I have a thing for Chinese pierced porcelain; not expensive antiquities, of course — I could never afford them — but charming, mid-20th century stuff in the manner of the pieces above. I found the first two (the taller vase and the lidded jar) in Savannah, GA for around $250 for the pair. The third was a lucky strike at Toronto’s St. Lawrence Antiques Market for about $40 and I’ve narrowly missed out on a couple of others. I can’t quite say what the allure is for me but I’m bewitched by the mix of the lattice pattern with the cherry blossom branches.
You can imagine my reaction when I happened upon the image below from the U.S. vintage dealer, Ideal Surroundings. Don’t ask me how or why I ended up on their site, I have absolutely no idea — probably doing a Google image search for one thing or another. The point is, once I saw that lamp I had to have it. The dealer, a woman named Michelle, informed me that it was $150 USD, sans shade. I asked her to price the packing and shipping and she came back with a figure of $41. Now, there’s no question that I did not need this lamp but when you collect something that’s hard to find and suddenly stumble upon a piece, reason is the first casualty. At least it was for me in this case.
I agreed to the purchase and placed the order, which duly arrived via UPS about a week later. Unfortunately, the delivery came with a $63.33 UPS brokerage fee, payable upon delivery. All told, I was now paying more than $100 to ship a $150 item. Lamp or no lamp, I wasn’t feeling very bright. I knew I could refuse the delivery and have the charge reversed on my credit card but then the dealer would have been dinged for the entire UPS charge, $100 bucks and no sale. I didn’t have the heart to do that to her so I paid the bill.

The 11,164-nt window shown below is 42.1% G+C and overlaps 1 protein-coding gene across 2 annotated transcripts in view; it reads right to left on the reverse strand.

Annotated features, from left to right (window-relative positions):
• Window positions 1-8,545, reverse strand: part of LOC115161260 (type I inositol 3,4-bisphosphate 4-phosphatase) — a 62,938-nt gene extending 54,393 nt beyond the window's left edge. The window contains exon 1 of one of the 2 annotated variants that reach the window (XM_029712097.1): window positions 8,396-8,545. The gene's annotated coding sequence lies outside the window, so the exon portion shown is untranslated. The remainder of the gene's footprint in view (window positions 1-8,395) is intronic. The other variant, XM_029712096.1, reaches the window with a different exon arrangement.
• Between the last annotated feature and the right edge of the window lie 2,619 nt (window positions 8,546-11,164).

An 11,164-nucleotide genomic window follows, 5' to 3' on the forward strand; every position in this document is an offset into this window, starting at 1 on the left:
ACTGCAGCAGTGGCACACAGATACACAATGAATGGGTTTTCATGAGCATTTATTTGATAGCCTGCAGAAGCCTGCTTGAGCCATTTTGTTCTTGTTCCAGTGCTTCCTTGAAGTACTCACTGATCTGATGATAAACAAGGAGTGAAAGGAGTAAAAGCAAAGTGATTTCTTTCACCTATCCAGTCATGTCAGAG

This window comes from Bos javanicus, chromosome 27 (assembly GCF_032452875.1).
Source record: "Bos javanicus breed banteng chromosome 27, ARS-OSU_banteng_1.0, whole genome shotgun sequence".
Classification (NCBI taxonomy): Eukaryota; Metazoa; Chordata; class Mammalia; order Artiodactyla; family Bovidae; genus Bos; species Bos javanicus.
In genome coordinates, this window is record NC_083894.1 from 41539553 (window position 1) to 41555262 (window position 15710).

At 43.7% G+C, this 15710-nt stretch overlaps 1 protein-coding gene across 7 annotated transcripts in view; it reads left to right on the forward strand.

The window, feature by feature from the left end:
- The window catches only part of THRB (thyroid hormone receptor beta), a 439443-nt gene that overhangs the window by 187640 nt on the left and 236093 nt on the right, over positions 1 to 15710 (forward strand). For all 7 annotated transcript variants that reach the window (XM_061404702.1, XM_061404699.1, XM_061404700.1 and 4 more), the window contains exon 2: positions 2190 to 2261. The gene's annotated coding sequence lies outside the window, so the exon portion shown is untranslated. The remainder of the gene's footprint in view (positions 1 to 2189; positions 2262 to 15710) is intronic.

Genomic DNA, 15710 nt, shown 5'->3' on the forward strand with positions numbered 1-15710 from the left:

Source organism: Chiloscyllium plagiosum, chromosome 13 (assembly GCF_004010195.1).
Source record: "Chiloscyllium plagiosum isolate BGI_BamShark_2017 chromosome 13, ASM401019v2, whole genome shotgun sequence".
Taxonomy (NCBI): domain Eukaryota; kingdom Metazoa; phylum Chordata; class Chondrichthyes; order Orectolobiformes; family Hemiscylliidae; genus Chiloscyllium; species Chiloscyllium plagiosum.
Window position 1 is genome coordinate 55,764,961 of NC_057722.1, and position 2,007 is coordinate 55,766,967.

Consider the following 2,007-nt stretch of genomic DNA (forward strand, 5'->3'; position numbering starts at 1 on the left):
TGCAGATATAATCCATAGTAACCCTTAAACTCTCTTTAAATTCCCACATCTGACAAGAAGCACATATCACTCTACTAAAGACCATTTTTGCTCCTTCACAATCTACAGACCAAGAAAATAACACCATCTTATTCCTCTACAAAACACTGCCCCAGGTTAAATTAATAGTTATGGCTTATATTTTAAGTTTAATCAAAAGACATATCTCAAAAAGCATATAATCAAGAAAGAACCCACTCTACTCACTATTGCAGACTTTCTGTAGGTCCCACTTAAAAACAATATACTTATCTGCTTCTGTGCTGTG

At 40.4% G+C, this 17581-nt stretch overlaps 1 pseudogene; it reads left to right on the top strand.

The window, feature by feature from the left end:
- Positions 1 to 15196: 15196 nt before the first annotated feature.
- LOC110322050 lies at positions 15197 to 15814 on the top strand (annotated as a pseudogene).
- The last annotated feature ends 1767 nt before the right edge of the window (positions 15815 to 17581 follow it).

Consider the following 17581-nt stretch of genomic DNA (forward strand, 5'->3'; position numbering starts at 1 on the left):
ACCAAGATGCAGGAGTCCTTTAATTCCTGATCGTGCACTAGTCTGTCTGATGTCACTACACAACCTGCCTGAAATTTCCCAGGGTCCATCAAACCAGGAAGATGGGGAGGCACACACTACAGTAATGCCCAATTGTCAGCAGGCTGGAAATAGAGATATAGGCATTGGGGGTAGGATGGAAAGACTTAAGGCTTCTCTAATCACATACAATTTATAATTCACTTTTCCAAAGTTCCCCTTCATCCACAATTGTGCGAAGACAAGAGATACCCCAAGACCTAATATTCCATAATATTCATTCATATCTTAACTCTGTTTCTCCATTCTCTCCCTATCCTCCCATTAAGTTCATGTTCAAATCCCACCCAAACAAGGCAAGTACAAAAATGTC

In our subsequent communication Michelle stated she had no knowledge of additional costs over and above the agreed upon $41. In the future, when placing an order like this from a foreign vendor I would ask the dealer to get explicit details from the shipping company about any further brokerage fees, duties or taxes required; this is their business and they should know the answers to the questions. If I had had that conversation with the dealer and then found myself on the hook for extra fees I likely would have sent the piece back. I admit my enjoyment of the lamp has been tainted a little by the experience; had I known it would cost me $250 I would have taken a pass. Caveat emptor.